Quoting from an interview of Sam Manekshaw (then a Colonel) by senior journalist Prem Shankar Jha, Advani said in his latest blog that as the tribesmen- supported by Pakistani forces- moved closer to Srinagar, a decision had to be taken on moving Indian forces there.
However, Nehru appeared reluctant and felt the issue should be taken to the UN. Referring to Manekshaw's claim in the interview, Advani said Lord Mountbatten called a Cabinet meeting soon after Maharaja Hari Singh signed the Instrument of Accession.
This was attended by Nehru, Patel and defence minister Baldev Singh. Manekshaw presented the "military situation" in the meeting and suggested the Indian forces be moved there.
"As usual Nehru talked about the United Nations, Russia, Africa, God almighty, everybody, until Sardar Patel lost his temper. He said, 'Jawaharlal, do you want Kashmir, or do you want to give it away'. He (Nehru) said,' Of course, I want Kashmir. Then he (Patel) said 'Please give your orders'.
"And before he could say anything Sardar Patel turned to me and said, 'You have got your orders'," Advani said, quoting Manekshaw from the interview to Jha. The Indian forces were then flown to Srinagar to fight the Pakistani forces and the Muslim soldiers of Hari Singh who had defected to Pakistan.
"This report, involving Manekshaw and Prem Shankar Jha, provides a clinching confirmation of the difference between Nehru and Patel over the Hyderabad action," Advani said.
On November 5, Advani had written a blog where he quoted from the memoirs of M K K Nair, a 1947 batch IAS officer, to say that Nehru had called Patel a "total communalist" when the latter said at a Cabinet meeting that "police action" will have to be taken against Hyderabad as it was trying to join Pakistan.
Advani indicated that he wrote the blog today to counter the Congress reaction to his last posting, based on Nair's book, that the IAS officer's report about a clash between Nehru and Patel on the issue of armed action against the Nizam is "all bunkum".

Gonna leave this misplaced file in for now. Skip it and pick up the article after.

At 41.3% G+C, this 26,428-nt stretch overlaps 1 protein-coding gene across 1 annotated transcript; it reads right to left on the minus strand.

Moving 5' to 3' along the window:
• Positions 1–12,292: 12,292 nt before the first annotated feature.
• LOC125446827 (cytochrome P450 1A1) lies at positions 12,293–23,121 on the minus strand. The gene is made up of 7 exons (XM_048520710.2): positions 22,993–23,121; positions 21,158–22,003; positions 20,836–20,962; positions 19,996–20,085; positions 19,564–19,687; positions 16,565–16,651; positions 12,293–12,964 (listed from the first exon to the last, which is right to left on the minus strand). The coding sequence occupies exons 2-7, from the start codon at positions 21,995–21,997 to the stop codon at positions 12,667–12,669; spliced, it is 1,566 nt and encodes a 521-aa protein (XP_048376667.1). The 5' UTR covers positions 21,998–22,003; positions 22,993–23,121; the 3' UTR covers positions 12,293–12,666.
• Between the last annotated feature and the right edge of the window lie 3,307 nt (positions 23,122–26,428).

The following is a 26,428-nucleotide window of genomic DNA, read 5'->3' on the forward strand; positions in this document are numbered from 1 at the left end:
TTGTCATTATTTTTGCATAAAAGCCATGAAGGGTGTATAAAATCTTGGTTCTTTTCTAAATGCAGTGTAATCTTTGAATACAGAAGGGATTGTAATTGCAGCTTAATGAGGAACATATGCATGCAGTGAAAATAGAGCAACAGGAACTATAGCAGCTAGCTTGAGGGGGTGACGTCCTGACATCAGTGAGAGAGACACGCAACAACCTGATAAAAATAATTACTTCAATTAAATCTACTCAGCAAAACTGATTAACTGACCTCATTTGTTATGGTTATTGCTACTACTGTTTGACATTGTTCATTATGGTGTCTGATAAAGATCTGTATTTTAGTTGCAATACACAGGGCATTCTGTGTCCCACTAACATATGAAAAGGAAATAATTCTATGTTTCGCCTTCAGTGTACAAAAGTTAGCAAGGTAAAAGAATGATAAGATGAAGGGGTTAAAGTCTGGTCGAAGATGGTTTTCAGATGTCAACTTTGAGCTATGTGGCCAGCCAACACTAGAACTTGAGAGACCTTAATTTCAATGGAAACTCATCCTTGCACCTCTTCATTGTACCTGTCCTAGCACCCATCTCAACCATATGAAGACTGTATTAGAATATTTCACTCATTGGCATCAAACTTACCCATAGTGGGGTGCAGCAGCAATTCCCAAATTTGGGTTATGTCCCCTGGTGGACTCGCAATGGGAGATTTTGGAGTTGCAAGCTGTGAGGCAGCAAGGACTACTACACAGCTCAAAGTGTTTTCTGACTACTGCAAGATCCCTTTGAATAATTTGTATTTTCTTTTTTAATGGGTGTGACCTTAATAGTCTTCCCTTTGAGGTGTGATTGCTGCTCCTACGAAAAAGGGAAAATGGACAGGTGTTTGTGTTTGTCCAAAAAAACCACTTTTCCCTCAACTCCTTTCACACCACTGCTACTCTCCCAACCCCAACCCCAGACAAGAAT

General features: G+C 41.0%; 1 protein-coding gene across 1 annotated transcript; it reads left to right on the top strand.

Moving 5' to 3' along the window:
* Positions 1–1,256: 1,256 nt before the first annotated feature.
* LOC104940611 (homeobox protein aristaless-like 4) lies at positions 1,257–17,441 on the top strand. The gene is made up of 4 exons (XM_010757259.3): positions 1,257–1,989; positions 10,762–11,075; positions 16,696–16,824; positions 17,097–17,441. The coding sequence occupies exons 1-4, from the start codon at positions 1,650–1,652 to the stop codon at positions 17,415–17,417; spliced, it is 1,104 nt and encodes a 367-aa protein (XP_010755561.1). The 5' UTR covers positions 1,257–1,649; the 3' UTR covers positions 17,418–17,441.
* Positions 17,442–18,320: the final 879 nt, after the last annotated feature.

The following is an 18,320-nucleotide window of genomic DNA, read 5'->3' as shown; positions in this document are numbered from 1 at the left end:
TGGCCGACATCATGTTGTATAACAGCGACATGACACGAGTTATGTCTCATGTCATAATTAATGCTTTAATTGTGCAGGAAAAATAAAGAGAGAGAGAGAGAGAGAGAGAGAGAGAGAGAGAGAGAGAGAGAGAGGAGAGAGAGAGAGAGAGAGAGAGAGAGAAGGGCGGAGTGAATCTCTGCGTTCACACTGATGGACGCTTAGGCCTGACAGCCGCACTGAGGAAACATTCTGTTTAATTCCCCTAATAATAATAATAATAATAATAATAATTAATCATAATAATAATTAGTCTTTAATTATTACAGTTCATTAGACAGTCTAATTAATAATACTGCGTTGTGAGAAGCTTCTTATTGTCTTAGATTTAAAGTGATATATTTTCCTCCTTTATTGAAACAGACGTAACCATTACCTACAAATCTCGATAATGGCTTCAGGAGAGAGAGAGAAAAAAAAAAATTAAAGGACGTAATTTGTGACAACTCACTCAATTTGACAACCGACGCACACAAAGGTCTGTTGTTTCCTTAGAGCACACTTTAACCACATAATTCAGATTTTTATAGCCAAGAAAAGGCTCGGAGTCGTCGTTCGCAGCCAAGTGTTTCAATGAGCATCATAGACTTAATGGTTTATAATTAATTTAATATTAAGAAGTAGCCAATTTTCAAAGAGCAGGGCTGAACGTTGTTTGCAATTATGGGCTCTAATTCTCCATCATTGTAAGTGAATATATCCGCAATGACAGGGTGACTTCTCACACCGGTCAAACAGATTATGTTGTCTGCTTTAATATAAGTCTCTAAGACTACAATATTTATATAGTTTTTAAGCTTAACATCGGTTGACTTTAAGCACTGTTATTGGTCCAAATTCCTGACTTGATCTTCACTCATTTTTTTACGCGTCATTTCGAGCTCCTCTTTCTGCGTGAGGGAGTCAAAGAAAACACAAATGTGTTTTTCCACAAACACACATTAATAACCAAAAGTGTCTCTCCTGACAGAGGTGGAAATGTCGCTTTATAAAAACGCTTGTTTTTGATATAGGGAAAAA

The senior BJP leader also claimed that Britain sought to thwart Jammu and Kashmir's accession to India. Both the Indian and Pakistani army were headed by British generals in 1947-48.
Advani indicated that he wrote the blog today to counter the Congress reaction.
Quoting from a website on Gen Roy Bucher, the then Commander-in-Chief of the Indian army, Advani says he was opposed to police action in Kashmir and told a Cabinet meeting that it is not possible to bring the whole of Jammu and Kashmir under control as the British were supporting Pakistan.
Pakistan suspected that the Maharaja wanted to accede to India and tried to pre-empt his decision by forcibly seizing the state. Gen Bucher told the Cabinet that if his advice against police action in Kashmir was not followed he would resign. "There was a silence while a distressed and worried Nehru looked around.
Patel replied, 'You may resign General Bucher, but the police action will start tomorrow'," Advani said, quoting from the website. The British did not want a Indo-Pak war, he added.
"The British clearly did not want the whole of Jammu and Kashmir to go to India. There was a widespread feeling in London that if India was in control of areas contiguous to Pakistan, the latter would not survive," Advani said.
But the website gives credit to Nehru, saying he had decided to strike at the bases of the raiders in Pakistan though Mountbatten was opposed to this.